Time trends of persistent organic pollutants (POPs) and Chemicals of Emerging Arctic Concern (CEAC) in Arctic air from 25 years of monitoring
By Fiona Wong, Hayley Hung, Helena Dryfhout-Clark, Wenche Aas, Pernilla Bohlin-Nizzetto, Knut Breivik, Michelle Nerentorp Mastromonaco, Eva Brorström Lundén, Kristín Ólafsdóttir, Árni Sigurðsson, Katrin Vorkamp, Rossana Bossi, Henrik Skov, Hannele Hakola, Enzo Barresi, Ed Sverko, Phil Fellin, Henrik Li, Alexander Vlasenko, Mikhail Zapevalov, Dmitry Samsonov, and Simon Wilson
Sci Total Environ
March 2, 2021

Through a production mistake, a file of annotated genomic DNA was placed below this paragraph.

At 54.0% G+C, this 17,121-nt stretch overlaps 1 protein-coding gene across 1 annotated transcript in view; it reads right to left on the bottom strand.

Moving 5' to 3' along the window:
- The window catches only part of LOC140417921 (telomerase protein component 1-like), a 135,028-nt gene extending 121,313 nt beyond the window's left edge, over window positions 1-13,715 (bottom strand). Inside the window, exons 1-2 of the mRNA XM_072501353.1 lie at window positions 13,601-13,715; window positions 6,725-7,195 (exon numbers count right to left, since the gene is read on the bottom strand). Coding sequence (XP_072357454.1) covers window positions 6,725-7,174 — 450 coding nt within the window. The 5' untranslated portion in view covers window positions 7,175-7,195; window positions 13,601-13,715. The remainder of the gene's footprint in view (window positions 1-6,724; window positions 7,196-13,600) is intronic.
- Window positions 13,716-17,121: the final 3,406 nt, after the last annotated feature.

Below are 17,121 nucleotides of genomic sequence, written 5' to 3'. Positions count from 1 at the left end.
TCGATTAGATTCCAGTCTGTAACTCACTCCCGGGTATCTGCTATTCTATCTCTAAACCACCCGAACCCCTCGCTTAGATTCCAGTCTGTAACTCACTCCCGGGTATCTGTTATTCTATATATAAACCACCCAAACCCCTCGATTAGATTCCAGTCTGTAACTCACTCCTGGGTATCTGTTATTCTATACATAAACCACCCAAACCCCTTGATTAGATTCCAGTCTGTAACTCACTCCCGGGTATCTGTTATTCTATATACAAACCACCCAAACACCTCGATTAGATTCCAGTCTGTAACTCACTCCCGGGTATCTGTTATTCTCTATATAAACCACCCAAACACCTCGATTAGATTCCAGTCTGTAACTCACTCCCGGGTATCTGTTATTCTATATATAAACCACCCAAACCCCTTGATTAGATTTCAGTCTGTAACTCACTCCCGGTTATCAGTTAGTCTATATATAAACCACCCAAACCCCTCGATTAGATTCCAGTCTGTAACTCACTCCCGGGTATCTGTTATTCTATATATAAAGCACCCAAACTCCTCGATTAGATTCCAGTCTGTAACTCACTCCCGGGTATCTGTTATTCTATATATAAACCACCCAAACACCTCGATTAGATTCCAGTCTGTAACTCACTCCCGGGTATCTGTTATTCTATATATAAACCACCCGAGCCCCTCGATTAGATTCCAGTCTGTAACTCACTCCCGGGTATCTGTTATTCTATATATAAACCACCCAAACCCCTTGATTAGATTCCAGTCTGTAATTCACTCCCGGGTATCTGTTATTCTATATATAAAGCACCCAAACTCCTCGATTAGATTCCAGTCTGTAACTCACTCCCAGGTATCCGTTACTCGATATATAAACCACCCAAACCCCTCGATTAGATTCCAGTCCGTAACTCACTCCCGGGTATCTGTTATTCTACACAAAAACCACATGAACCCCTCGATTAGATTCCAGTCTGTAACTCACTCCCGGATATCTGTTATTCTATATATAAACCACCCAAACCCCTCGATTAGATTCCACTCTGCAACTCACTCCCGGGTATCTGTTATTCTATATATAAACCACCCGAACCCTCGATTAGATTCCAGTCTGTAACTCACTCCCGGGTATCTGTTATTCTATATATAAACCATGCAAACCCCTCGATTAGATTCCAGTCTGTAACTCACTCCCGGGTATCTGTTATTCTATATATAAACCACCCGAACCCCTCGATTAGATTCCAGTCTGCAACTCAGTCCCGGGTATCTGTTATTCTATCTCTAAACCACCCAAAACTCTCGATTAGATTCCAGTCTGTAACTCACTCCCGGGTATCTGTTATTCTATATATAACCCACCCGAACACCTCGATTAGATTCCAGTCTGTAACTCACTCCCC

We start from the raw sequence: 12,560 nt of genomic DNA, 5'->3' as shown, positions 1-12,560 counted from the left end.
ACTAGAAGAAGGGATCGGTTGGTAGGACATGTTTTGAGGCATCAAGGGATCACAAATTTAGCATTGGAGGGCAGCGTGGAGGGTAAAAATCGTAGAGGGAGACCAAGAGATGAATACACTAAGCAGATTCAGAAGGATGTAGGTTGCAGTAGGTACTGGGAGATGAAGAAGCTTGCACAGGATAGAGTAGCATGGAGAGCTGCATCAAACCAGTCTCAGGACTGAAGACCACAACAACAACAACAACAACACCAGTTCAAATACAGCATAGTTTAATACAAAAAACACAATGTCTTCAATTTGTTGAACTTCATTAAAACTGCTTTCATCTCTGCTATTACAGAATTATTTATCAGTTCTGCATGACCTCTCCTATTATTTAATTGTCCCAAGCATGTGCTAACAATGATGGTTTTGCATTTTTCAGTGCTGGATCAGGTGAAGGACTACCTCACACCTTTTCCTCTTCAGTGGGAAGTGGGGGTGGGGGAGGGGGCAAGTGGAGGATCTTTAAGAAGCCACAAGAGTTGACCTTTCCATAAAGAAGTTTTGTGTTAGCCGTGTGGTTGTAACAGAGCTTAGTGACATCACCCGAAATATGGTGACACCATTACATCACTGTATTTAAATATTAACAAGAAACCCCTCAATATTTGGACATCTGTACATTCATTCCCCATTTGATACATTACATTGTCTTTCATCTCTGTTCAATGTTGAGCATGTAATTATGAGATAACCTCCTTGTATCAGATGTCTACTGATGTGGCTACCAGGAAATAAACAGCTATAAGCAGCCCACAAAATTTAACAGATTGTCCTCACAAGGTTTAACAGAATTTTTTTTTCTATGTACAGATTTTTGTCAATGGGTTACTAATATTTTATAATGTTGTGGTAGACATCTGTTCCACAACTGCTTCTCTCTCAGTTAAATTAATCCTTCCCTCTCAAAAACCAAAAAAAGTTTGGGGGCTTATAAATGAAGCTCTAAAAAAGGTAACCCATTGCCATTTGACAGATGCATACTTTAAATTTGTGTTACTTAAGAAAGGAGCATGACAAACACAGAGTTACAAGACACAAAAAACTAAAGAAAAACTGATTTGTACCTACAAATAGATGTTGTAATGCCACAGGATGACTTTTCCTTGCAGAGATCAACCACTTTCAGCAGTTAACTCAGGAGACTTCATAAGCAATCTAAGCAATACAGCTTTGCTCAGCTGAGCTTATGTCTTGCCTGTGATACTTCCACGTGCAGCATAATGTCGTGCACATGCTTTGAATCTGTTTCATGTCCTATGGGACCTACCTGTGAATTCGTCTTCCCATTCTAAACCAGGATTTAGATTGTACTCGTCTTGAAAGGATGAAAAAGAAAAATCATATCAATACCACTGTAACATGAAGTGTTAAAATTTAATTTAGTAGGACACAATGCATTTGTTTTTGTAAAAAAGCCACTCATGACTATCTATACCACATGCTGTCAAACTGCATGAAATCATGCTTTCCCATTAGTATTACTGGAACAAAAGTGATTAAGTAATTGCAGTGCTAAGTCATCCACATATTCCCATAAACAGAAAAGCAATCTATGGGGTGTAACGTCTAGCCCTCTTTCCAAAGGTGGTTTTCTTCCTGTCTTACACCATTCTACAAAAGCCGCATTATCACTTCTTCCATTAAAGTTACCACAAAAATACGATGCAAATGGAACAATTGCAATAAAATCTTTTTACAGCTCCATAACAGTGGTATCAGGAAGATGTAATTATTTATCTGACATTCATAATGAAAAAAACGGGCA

The long-term time trends of atmospheric pollutants at eight Arctic monitoring stations are reported. The work was conducted under the Arctic Monitoring and Assessment Programme (AMAP) of the Arctic Council. The monitoring stations were: Alert, Canada; Zeppelin, Svalbard; Stórhöfði, Iceland; Pallas, Finland; Andøya, Norway; Villum Research Station, Greenland; Tiksi and Amderma, Russia. Persistent organic pollutants (POPs) such as α- and γ-hexachlorocyclohexane (HCH), polychlorinated biphenyls (PCBs), α-endosulfan, chlordane, dichlorodiphenyltrichloroethane (DDT) and polybrominated diphenyl ethers (PBDEs) showed declining trends in air at all stations. However, hexachlorobenzene (HCB), one of the initial twelve POPs listed in the Stockholm Convention in 2004, showed either increasing or non-changing trends at the stations. Many POPs demonstrated seasonality but the patterns were not consistent among the chemicals and stations. Some chemicals showed winter minimum and summer maximum concentrations at one station but not another, and vice versa. The ratios of chlordane isomers and DDT species showed that they were aged residues. Time trends of perfluorooctanoic acid (PFOA) and perfluorooctane sulfonic acid (PFOS) were showing decreasing concentrations at Alert, Zeppelin and Andøya. The Chemicals of Emerging Arctic Concern (CEAC) were either showing stable or increasing trends. These include methoxychlor, perfluorohexane sulfonic acid (PFHxS), 6:2 fluorotelomer alcohol, and C-C perfluorocarboxylic acids (PFCAs). We have demonstrated the importance of monitoring CEAC before they are being regulated because model calculations to predict their transport mechanisms and fate cannot be made due to the lack of emission inventories. We should maintain long-term monitoring programmes with consistent data quality in order to evaluate the effectiveness of chemical control efforts taken by countries worldwide.